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Author Topic: Are there Orthodox cemeteries, like there are RC and Jewish ones?  (Read 2495 times) Average Rating: 0
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Xenia1918
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« on: July 26, 2011, 08:00:06 PM »

I'm wondering about this, because I own the deed to a set of graves in a Jewish cemetery (the family plot), and it was always assumed that I (and a future husband) would be buried in it alongside my parents and grandparents.

But since I am becoming Orthodox, I wonder what to do with the plot? Where do Orthodox Christians in America get buried? Non-sectarian cemeteries?
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« Reply #1 on: July 26, 2011, 08:02:33 PM »

There are Orthodox cemeteries, yes.
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« Reply #2 on: July 26, 2011, 08:13:56 PM »

A picture of an Orthodox cemetery from my home town (Portage, PA):



As for what to do with the existing plot, perhaps donate it for family use? When my wife died, for example, her aunt gave us a plot in a Roman Catholic cemetery that she had.
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« Reply #3 on: July 26, 2011, 08:24:23 PM »

I'm wondering about this, because I own the deed to a set of graves in a Jewish cemetery (the family plot), and it was always assumed that I (and a future husband) would be buried in it alongside my parents and grandparents.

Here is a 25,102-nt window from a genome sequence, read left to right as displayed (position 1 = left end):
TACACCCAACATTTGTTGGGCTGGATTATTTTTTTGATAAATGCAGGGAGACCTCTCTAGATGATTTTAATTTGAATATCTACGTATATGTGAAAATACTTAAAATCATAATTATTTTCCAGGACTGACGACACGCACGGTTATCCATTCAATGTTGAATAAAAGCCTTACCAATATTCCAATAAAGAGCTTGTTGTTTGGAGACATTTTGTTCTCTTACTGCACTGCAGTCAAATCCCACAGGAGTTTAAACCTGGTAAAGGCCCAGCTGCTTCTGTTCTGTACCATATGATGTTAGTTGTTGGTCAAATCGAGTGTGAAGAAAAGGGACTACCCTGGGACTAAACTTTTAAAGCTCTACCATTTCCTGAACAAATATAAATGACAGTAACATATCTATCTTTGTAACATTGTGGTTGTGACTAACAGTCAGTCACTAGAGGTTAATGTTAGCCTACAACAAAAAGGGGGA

But since I am becoming Orthodox, I wonder what to do with the plot? Where do Orthodox Christians in America get buried? Non-sectarian cemeteries?
The "non-sectarian" cemetary where my great grand parents were buried (they were Lutheran), there are sections where it is obvious all the inhabitants are Orthodox.  My old Church had a section of the local cemetary.
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« Reply #4 on: July 26, 2011, 08:37:10 PM »

There are many Orthodox cemeteries, especially in the Rust Belt. Some older parishes have them, and a good number of monasteries have them as well.
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« Reply #5 on: July 26, 2011, 08:38:32 PM »

There are Orthodox cemetaries.  My Church owns a certain section.  You aren't required to be buried there, but I would love to wake up to Christ with my brothers and sisters in the faith!
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« Reply #6 on: July 26, 2011, 08:52:27 PM »

There are many Orthodox cemeteries, especially in the Rust Belt. Some older parishes have them, and a good number of monasteries have them as well.